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Instant gravy granules

Gravy is a sauce made often from the juices that run naturally from meat or vegetables during cooking. The gravy may be further coloured and flavoured with gravy salt (a simple mix of salt and caramel food colouring) or gravy browning (gravy salt dissolved in water) or ready-made cubes and powders can be used as a substitute for natural meat or vegetable extracts. Canned gravies are also available. Gravy is commonly served with roasts, meatloaf, rice, and mashed potatoes.

Thickened gravy

Gravies are often thickened with a starch, starting with a roux made of wheat flour, cornstarch/cornflour, or arrowroot. The liquids from cooked meat, the liquids from dissolved bouillon cubes/stock cubes, or stock are added gradually to the mixture, while continually stirring to ensure that it mixes properly and that the thickener does not clump. In some recipes, the animal fat in the roux may be omitted as part of the base content. It may be replaced with cornstarch/cornflour alone (see cowboy roux) or is sometimes omitted entirely.

Types of gravy

  • Egg gravy is a breakfast gravy that is served over biscuits. Meat drippings (usually from bacon) and flour are used to make a thick roux. The roux is salted and peppered to taste, Water and milk (even parts) are added, and the liquid is brought back up to a boil. A well-beaten egg is then slowly added while the gravy is stirred or whisked swiftly, cooking the egg immediately and separating it into small fragments in the gravy.
  • Giblet gravy has the giblets of turkey or chicken added when it is to be served with those types of poultry, or uses stock made from the giblets.
  • Onion gravy is made from large quantities of slowly sweated, chopped onions mixed with stock and wine. Commonly served with sausages and mash, chops, or other grilled or fried meat cuts which by way of the cooking method would not produce their own gravy.
  • Red-eye gravy is a gravy made from the drippings of ham fried in a skillet/frying pan. The pan is deglazed with coffee. Coffee is the traditional method. This gravy is a staple of Southern U.S. cuisine and is usually served over ham, grits or biscuits.
  • Tomato gravy is a gravy made from canned or fresh tomatoes, flour, and usually a small amount of fat. This is generally considered a Southern U.S. dish .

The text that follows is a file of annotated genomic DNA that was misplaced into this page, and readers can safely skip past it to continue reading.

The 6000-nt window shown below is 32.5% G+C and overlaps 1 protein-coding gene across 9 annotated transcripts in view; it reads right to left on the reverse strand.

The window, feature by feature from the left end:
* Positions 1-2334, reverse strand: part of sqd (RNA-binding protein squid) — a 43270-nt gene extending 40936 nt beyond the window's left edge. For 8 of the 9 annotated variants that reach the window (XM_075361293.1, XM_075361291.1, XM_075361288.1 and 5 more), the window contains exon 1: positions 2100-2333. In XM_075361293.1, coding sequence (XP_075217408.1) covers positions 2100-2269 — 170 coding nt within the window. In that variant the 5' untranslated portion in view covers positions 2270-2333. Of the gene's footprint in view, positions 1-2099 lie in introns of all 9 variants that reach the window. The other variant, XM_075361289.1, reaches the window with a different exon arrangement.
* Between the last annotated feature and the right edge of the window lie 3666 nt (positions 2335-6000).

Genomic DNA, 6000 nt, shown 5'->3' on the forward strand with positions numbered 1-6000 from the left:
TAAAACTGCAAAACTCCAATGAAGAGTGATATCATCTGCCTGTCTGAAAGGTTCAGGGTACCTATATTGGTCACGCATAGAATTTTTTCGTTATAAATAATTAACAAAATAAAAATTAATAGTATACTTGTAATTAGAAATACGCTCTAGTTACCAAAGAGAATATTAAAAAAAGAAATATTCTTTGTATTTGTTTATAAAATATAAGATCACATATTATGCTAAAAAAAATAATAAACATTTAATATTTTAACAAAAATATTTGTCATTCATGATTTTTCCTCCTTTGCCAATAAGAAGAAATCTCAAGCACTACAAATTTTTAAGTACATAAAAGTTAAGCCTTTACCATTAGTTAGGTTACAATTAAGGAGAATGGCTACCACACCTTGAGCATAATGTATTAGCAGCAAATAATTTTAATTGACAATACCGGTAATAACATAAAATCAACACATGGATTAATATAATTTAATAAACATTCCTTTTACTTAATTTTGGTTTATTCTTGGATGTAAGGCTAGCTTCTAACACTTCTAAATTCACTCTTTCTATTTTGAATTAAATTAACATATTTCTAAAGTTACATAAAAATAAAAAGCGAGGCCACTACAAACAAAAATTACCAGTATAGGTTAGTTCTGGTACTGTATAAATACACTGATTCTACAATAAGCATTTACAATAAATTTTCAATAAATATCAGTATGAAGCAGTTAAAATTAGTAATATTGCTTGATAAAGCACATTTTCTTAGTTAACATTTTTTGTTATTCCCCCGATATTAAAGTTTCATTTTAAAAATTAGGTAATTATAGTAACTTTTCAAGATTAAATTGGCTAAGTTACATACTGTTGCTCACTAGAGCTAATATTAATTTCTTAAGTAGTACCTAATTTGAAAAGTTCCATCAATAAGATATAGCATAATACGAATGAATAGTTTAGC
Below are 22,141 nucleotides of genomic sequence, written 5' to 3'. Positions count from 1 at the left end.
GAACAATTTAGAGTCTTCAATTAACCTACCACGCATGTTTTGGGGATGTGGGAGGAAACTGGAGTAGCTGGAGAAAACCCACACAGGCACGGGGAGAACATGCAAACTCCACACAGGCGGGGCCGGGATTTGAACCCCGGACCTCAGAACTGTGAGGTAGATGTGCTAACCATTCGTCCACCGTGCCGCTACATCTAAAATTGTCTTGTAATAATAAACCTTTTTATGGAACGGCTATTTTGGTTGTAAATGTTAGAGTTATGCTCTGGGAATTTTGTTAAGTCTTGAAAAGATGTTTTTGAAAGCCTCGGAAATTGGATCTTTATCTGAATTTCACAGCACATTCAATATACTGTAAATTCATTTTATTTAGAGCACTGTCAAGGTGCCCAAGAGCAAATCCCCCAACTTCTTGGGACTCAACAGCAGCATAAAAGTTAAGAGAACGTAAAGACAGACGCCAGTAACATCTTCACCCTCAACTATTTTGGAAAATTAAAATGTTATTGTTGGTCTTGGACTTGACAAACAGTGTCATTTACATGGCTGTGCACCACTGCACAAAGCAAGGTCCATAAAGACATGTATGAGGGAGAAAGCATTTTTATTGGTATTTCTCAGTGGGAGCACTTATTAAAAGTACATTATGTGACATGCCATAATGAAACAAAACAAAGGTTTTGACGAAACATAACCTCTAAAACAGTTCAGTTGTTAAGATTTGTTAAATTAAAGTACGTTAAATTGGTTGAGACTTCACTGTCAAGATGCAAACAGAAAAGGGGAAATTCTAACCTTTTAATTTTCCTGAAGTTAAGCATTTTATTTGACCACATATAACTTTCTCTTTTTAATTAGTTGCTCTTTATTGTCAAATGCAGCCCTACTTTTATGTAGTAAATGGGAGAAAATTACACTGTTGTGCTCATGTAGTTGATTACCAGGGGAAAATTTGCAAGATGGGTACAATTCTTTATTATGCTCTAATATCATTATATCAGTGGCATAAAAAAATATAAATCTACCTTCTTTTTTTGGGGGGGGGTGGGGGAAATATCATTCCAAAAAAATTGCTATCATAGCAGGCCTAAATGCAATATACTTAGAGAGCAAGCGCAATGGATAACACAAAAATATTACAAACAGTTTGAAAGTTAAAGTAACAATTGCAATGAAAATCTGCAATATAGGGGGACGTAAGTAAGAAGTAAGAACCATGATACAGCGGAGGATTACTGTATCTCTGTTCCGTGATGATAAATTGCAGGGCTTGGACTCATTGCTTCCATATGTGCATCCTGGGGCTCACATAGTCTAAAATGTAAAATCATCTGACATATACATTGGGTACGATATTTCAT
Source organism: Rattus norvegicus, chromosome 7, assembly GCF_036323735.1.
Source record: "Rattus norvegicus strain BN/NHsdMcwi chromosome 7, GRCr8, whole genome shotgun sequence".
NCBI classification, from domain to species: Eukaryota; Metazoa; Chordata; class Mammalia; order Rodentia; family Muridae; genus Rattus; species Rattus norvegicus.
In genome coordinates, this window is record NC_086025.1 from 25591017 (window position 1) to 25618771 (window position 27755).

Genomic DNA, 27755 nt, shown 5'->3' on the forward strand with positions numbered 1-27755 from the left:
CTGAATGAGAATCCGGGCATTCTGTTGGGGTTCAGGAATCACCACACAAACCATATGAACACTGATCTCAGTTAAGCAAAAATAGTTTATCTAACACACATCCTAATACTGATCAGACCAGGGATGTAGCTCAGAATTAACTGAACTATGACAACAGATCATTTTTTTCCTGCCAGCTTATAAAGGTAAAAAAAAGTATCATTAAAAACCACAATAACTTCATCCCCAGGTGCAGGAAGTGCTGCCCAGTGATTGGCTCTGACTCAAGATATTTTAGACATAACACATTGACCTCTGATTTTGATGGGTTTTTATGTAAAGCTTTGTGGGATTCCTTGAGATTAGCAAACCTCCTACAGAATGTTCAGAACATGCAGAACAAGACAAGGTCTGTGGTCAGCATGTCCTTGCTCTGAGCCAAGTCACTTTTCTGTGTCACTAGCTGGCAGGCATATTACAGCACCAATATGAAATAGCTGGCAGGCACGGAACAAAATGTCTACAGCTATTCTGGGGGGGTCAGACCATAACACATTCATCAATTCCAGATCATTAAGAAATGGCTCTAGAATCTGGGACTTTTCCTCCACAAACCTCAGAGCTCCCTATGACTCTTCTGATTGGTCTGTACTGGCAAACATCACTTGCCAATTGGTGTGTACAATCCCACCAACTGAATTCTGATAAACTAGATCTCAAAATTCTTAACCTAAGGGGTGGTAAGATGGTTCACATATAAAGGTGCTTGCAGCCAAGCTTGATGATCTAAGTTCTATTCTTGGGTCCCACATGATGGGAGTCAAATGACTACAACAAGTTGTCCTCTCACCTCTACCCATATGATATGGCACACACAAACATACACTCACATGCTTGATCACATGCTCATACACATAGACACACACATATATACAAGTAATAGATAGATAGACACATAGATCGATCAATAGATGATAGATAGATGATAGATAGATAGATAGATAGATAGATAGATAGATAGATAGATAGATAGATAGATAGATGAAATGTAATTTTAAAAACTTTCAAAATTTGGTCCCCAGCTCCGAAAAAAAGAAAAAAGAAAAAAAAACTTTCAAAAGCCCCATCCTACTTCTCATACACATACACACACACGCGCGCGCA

• Vegetable gravy or Vegetarian gravy is gravy made with boiled or roasted vegetables. A quick and flavorful vegetable gravy can be made from any combination of vegetable broth or vegetable stock, flour, and one of either butter, oil, or vegan margarine. One recipe uses vegetarian bouillon cubes with cornstarch (corn flour) as a thickener (Cowboy Roux), which is whisked into boiling water. Sometimes vegetable juices are added to enrich the flavor, which may give the gravy a dark green color. Wine could be added. Brown vegetarian gravy can also be made with savory yeast extract like Marmite or Vegemite. There are also commercially produced instant gravy granules which are suitable for both vegetarians and vegans.
  • White gravy (Sawmill gravy in Southern U.S. cuisine) is the gravy typically used in biscuits and gravy and chicken-fried steak. It is essentially a B├ęchamel sauce, with the roux being made of meat drippings and flour. Milk or cream is added and thickened by the roux; once prepared, black pepper and bits of mild sausage or chicken liver are sometimes added. Besides white and sawmill gravy, common names include cream gravy, country gravy, milk gravy, and sausage gravy.
  • Chocolate gravy is a variety of gravy made with fats, flour, cocoa powder and sometimes a small amount of sugar. This variety is more common in Southern cuisine and is most often served as a Sunday morning dish with fresh biscuits in the Ozark and Appalachian Mountain regions.


Gravy is also commonly eaten with pork, chicken, lamb, turkey, beef, meatloaf, American style biscuits, Yorkshire pudding, and stuffing and sandwiches. One Southern American variation is sausage gravy eaten with American biscuits. In Australia, Canada and the northern parts of the UKmarker, chips and gravy is seen as a popular dish. It is also common with traditional "Sunday Roast". Gravy is an integral part of the Canadianmarker dish poutine. A Southern U.S.marker dish that has white gravy is chicken fried steak.

In Britishmarker cuisine, as well as in the cuisines of Commonwealth countries like Australia and New Zealand, the word gravy only refers to the meat based sauce (and vegetarian/vegan alternatives) derived from meat juices, stock cubes or gravy granules. Use of the word 'gravy' does not include other thickened sauces. One of the most popular forms is onion gravy which is eaten with Yorkshire Pudding and roast meat.

In gastronomy of Minorcamarker it is used since the British colonisation during the 17th century in typical Minorquian and Catalan dishes, as for example macarrons amb grevi (pasta).

In the case of meat served with potatoes, vegetables and gravy, in North America (except Quebec), the gravy is often poured onto the potatoes, whereas in Quebec or France the gravy is generally poured onto the meat.

In many parts of Asia, particularly Indiamarker, Malaysiamarker and Singaporemarker, the word "gravy" is used to refer to any thickened liquid part of a dish. For example, the liquid part of a thick curry may be referred to as gravy.

Cultural use

Gravy, and its perceived richness, have contributed to its use in several cultural contexts:

  • The idiom "gravy train", used to refer to any lucrative endeavor.
  • Also used as slang for extra benefits in the idiom "everything else is gravy."

See also


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